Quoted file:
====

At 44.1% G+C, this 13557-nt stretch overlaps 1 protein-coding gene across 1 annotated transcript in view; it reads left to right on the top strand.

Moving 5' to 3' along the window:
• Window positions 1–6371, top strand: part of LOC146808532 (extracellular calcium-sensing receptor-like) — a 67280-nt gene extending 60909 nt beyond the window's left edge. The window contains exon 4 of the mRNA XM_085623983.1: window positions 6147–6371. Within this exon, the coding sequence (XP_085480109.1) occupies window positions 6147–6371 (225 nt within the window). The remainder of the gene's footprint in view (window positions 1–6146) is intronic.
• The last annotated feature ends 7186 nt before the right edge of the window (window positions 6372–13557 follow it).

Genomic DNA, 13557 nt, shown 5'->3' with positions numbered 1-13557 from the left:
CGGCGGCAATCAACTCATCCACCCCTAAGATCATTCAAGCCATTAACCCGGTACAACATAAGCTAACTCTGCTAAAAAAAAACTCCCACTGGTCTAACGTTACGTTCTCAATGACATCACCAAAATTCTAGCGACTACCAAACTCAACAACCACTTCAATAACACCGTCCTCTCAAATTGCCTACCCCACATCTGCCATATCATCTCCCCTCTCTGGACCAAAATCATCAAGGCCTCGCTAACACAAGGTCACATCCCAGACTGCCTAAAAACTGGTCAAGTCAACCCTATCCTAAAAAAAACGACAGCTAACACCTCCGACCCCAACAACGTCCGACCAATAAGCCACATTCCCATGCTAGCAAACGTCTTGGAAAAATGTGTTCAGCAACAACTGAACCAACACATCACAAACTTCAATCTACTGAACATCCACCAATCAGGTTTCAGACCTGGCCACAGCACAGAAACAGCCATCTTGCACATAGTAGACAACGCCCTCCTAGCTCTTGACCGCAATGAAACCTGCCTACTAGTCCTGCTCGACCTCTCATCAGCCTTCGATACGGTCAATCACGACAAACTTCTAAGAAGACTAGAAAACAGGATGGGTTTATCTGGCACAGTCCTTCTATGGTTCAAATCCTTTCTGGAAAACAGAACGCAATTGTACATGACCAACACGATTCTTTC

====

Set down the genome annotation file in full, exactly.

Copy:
At 44.1% G+C, this 13557-nt stretch overlaps 1 protein-coding gene across 1 annotated transcript in view; it reads left to right on the top strand.

Moving 5' to 3' along the window:
• Window positions 1–6371, top strand: part of LOC146808532 (extracellular calcium-sensing receptor-like) — a 67280-nt gene extending 60909 nt beyond the window's left edge. The window contains exon 4 of the mRNA XM_085623983.1: window positions 6147–6371. Within this exon, the coding sequence (XP_085480109.1) occupies window positions 6147–6371 (225 nt within the window). The remainder of the gene's footprint in view (window positions 1–6146) is intronic.
• The last annotated feature ends 7186 nt before the right edge of the window (window positions 6372–13557 follow it).

Genomic DNA, 13557 nt, shown 5'->3' with positions numbered 1-13557 from the left:
CGGCGGCAATCAACTCATCCACCCCTAAGATCATTCAAGCCATTAACCCGGTACAACATAAGCTAACTCTGCTAAAAAAAAACTCCCACTGGTCTAACGTTACGTTCTCAATGACATCACCAAAATTCTAGCGACTACCAAACTCAACAACCACTTCAATAACACCGTCCTCTCAAATTGCCTACCCCACATCTGCCATATCATCTCCCCTCTCTGGACCAAAATCATCAAGGCCTCGCTAACACAAGGTCACATCCCAGACTGCCTAAAAACTGGTCAAGTCAACCCTATCCTAAAAAAAACGACAGCTAACACCTCCGACCCCAACAACGTCCGACCAATAAGCCACATTCCCATGCTAGCAAACGTCTTGGAAAAATGTGTTCAGCAACAACTGAACCAACACATCACAAACTTCAATCTACTGAACATCCACCAATCAGGTTTCAGACCTGGCCACAGCACAGAAACAGCCATCTTGCACATAGTAGACAACGCCCTCCTAGCTCTTGACCGCAATGAAACCTGCCTACTAGTCCTGCTCGACCTCTCATCAGCCTTCGATACGGTCAATCACGACAAACTTCTAAGAAGACTAGAAAACAGGATGGGTTTATCTGGCACAGTCCTTCTATGGTTCAAATCCTTTCTGGAAAACAGAACGCAATTGTACATGACCAACACGATTCTTTC